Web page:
In another painting from Guler (not reproduced here), the feeling of anxiety (chinta) in a woman separated from her husband is portrayed most vividly. A young lady with deep anxiety on her face is shown walking along the edge of a lotus-filled tank. The mango trees are laden with luscious fruit. It is a warm day, and the lady is fanning herself. Scattered among the cup-like leaves of the lotus plants are pale pink lotus buds of unearthly beauty. The agitation in the woman's heart is echoed by the leaves of the lotus which are all in utter confusion and disorder.
Love-sick ladies whose husbands are away are often shown in men's clothes, for this reminds them (simarana) of the joys of love in union. This state is shown in a very fine painting from Guler. The Raja is away on his travels and the Rani dresses herself for amusement in her husband's clothes which include a turban decorated with a peacock's feather. One of her companions shows her the mirror while another holds a thali containing vermilion. The Rani examines the vermilion mark which has been painted on her forehead by her companion. The empty bed in a pavilion suggests the absent lover. It is a warm summer night and the moonlight is depicted with great charm. Two maidservants enjoy the breeze from a fan. Such features as the pavilion, the minaret, the column-like cypresses alternating with mango-trees with rounded crowns, the fountain in the foreground, and the nose-rings with two pearls worn by the women all taken together suggest that it is the work of Gursahaya, a Guler artist.
Love-sick women also try to forget their sorrow by playing games. A painting of extraordinary delicacy shows two ladies playing chess. There is an expression of intense concentration on the players' faces. A duenna and two servant girls are looking on, and in the background is a grove of green-leaved trees. The transparent drapery, the soft colours, and the confident, graceful and rhythmical lines mark it out as a masterpiece.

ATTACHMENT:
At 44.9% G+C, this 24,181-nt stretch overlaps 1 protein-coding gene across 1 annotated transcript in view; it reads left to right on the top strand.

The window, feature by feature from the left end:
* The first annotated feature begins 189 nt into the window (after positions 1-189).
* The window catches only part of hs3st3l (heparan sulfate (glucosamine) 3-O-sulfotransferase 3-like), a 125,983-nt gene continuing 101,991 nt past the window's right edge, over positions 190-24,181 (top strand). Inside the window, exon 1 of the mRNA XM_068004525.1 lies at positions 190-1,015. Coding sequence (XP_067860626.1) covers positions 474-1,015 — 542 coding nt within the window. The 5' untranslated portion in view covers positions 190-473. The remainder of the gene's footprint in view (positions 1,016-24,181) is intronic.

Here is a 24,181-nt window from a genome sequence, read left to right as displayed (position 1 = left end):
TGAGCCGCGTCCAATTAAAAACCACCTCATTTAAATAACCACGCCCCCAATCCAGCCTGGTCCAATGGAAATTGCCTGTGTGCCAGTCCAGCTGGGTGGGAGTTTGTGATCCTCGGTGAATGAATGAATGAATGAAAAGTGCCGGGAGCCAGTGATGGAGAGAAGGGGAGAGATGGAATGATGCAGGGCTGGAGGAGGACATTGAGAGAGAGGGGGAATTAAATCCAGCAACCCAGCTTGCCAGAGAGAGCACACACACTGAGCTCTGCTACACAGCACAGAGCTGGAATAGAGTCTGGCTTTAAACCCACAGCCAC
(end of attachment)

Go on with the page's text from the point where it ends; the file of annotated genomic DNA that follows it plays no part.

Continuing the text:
In the palaces of the Rajput chiefs of Kangra, there were two types of gardens, the daylight gardens and the moonlit gardens. The centre of the former was occupied by a bathing tank with a fountain and at its side was a marble water pavilion. In the hot summer months of May and June, the daylight garden was the favourite resort of the Ranis and their maids, its cool waters providing relief from the burning heat of the day. Such a garden is shown in a Guler picture. The lady is sitting on the edge of the tank and her right foot is being washed by a maidservant. Her jet-black tresses fall over her shoulders and accentuate the soft curves of her body. The mood of the painting suggests the longing of love.
In a similar scene, probably by the same artist, a semi-draped Rani is shown seated on chauki. She cools her left hand in the spraying fountain. In the foreground are two women; one of them is playing happily on the tambura, and the other on a dholaka. A maid prepares the bed in the pavilion and covers it with flowers. In the background are the cypresses which are a marked characteristic of Guler paintings. The spout of the ewer, like the columns of cypress, suggests erotic feelings and the picture pulsates with the passionate longings of a woman awaiting her lover.
Depicts the love-lorn virahini during the rainy month of sawan, when married women eagerly await the return of their husbands. The dark clouds in the sky are lit up by flashes of lightning; and the snow-white sarus cranes contrast vividly with their sombre colour. The heroine watches the flight of the birds from a pavilion. In the background is a mountain lake with rushes growing on its banks among which slate blue sarus cranes, intensely devoted to each other, move about in pairs. A flock of cattle is grazing peacefully on a meadow close to the hamlet. The maidservants play on the tambura and the dholaka. The intense heat that precedes a thunder shower is skillfully suggested. A maidservant pours some cold drink into a cup while another makes some sandal paste. Another maidservant fans the nayika but her body, burning with the fever of love, knows no coolness. The modesty and love of a young Indian woman are gracefully portrayed in this painting.
The last stage of viyoga, vyadhi, is illustrated in a painting from Tira Sujanpur. Unable to bear the pangs of separation, the lady has fainted. A maidservant applies sandal paste on her bosom, while another fans her. In the adjoining balconies pairs of anxious women express concern over the lady's condition. In the background is a pastoral scene, where villagers warm their limbs in front of log-fires in the severe winter. The cold weather outside is in contrast with the hot fever of love that j racks the body of the lady separated from her lover.
Writer Name:- M.S. Randhawa